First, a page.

Prue won’t let a village full of people who hate her stop her from living her life and being happy. With the help of Elliot, Prue is determined to win the village over and make herself a life back home in Ivy Hatch. However, she soon begins to realise that she’s lost herself in her quest for the truth. As Prue battles to find herself can she save the bookshop, whilst also stopping the village from ruining her life?

The story behind The Vintage Bookshop of Memories 

The Vintage Bookshop of Memories was created from my desire to write a book that felt comforting. I wanted it to encompass everything that I enjoy, from an idyllic village life to vintage fashion. This book is everything that I would want to read. Essentially the story is about a woman’s quest for happiness. 

Ivy Hatch is based on a quintessential English village and every village needs an old-fashioned bookshop. The description of the bookshop has an almost magical edge to it, drawing the reading in and making them fell as though they are standing in the middle of the shop. 

‘A gasp escaped Prue as she stepped inside the shop. The smell of mustiness hit her senses as she blinked to adjust to the dim lighting. It was beautiful, a hidden treasure trove of books. If Prue could have designed her dream shop, this would be it. She stepped into the shop, leaving the door open slightly to allow some light in. A switch was to the left of the door but as she flicked it nothing happened. She would have to make do with the little natural light that the door was letting in. Books lined the walls from the floor to the ceiling. On the back wall stood a balcony, overlooking the entire shop with an old-fashioned ladder leading to it. Prue tiptoed around the room, running her fingers along the spines of all the books, they were thick with dust but they’d be fine after a good clean. There had to be thousands of books in here. She had always known her mother was a keen reader but she hadn’t known the true extent of her mother’s love for books. To the right of the shop was a counter in the same dark wood as the bookshelves, perched on the top was an old fashioned till. It was beautiful. Prue had come across a few of these during her time working in auction houses but never had she found one in such pristine condition, at least it would be pristine if it wasn’t covered in a layer of dust.’ – Chapter 4, The Vintage Bookshop of Memories.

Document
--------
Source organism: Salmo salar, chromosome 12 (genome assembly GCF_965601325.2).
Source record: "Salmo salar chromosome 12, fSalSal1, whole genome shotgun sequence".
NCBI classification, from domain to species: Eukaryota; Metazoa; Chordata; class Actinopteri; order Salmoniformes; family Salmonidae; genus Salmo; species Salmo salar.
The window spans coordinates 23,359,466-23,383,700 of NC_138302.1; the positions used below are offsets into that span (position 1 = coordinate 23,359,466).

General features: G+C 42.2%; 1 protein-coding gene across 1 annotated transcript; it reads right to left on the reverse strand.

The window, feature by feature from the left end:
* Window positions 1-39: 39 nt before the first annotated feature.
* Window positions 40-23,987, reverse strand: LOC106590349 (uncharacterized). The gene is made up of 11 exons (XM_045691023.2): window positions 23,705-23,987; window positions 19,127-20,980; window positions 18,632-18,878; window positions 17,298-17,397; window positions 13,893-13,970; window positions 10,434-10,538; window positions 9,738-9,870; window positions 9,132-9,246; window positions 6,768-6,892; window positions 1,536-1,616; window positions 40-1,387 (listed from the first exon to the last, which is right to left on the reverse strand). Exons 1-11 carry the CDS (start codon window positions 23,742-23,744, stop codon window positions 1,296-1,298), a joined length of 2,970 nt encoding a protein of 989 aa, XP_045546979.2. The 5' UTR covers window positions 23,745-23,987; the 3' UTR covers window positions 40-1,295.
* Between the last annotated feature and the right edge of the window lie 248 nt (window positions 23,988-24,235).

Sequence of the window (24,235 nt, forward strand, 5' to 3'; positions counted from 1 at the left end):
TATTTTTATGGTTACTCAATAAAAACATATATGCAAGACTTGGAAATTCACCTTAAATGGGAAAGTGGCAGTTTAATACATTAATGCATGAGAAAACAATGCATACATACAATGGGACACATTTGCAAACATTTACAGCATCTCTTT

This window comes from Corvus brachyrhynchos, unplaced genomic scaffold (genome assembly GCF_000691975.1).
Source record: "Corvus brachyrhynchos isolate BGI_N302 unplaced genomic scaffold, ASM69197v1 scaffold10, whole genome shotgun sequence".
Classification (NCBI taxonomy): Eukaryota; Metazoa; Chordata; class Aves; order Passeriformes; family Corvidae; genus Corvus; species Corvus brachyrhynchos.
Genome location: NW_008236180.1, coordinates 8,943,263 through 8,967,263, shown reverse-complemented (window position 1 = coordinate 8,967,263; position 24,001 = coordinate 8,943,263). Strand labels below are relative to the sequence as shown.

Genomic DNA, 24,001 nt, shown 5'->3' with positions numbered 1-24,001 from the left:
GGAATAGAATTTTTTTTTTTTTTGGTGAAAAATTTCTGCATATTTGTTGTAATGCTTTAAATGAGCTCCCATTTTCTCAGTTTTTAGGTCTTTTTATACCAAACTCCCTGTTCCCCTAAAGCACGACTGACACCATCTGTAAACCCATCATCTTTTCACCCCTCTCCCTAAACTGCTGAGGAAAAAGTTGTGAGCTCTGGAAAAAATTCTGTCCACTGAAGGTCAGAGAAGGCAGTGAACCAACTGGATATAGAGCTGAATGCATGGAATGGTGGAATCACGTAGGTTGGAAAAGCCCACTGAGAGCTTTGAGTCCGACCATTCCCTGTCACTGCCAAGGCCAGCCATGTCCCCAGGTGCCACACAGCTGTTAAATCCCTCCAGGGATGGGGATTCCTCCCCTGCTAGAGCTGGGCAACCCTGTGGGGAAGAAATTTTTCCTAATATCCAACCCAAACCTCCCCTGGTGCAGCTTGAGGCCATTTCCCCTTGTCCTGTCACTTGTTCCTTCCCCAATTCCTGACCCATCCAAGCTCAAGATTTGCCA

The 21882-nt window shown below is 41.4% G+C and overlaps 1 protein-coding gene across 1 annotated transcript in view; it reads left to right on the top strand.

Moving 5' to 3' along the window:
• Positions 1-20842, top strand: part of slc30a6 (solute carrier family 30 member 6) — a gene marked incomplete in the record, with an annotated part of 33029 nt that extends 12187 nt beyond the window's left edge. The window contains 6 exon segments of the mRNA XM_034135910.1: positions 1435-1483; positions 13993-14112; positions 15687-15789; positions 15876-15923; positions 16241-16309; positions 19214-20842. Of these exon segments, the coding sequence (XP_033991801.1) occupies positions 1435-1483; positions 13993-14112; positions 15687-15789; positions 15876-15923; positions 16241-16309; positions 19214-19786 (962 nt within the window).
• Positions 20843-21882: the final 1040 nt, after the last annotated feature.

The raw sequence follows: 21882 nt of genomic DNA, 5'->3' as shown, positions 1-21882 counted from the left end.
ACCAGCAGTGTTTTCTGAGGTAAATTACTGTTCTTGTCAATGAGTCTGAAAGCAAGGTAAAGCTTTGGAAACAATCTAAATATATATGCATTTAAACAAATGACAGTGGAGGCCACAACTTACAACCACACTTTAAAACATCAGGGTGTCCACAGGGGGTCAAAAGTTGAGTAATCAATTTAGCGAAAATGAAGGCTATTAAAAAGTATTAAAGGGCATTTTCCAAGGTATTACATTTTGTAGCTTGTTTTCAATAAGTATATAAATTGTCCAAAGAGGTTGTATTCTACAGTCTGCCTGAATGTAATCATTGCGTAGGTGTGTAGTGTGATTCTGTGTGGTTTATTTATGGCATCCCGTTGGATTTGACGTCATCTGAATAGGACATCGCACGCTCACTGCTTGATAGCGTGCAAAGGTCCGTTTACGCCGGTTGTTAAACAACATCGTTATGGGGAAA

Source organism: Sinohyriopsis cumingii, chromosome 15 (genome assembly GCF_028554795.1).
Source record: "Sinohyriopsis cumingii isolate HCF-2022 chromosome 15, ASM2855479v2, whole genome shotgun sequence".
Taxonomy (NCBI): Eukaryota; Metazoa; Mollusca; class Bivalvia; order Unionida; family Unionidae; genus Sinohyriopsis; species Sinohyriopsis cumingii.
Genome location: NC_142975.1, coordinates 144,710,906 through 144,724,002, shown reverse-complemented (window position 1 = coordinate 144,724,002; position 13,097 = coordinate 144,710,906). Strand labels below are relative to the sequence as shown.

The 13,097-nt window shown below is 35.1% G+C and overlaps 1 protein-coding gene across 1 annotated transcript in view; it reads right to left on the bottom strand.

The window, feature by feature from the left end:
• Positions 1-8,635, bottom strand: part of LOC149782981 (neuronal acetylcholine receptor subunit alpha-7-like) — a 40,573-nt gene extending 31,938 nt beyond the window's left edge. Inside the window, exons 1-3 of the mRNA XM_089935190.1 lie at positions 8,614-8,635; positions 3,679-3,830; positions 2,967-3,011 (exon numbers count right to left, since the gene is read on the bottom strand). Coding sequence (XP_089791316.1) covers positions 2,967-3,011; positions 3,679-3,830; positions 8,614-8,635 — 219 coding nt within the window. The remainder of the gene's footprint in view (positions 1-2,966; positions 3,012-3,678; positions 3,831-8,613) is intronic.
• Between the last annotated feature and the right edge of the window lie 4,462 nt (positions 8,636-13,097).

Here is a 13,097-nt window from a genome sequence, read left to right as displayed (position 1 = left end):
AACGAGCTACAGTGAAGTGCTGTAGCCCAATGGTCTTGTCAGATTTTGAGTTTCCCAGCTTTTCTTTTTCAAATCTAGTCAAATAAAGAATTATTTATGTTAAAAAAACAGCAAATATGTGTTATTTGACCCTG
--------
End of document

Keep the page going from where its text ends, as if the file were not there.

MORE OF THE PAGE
The Vintage Bookshop of Memories uses creative and imaginative language to make the reader feel as though they are within the pages of the book. 

The Character’s in The Vintage Bookshop of Memories 

When creating my characters I want them to be fierce and inspiring and yet I don’t want them to lose that human edge. Therefore I immediately knew that whilst Prue had to be strong and independent she still had to have flaws. She makes bad decisions, drinks too much gin and all too often allows her decisions to be swayed by her emotions.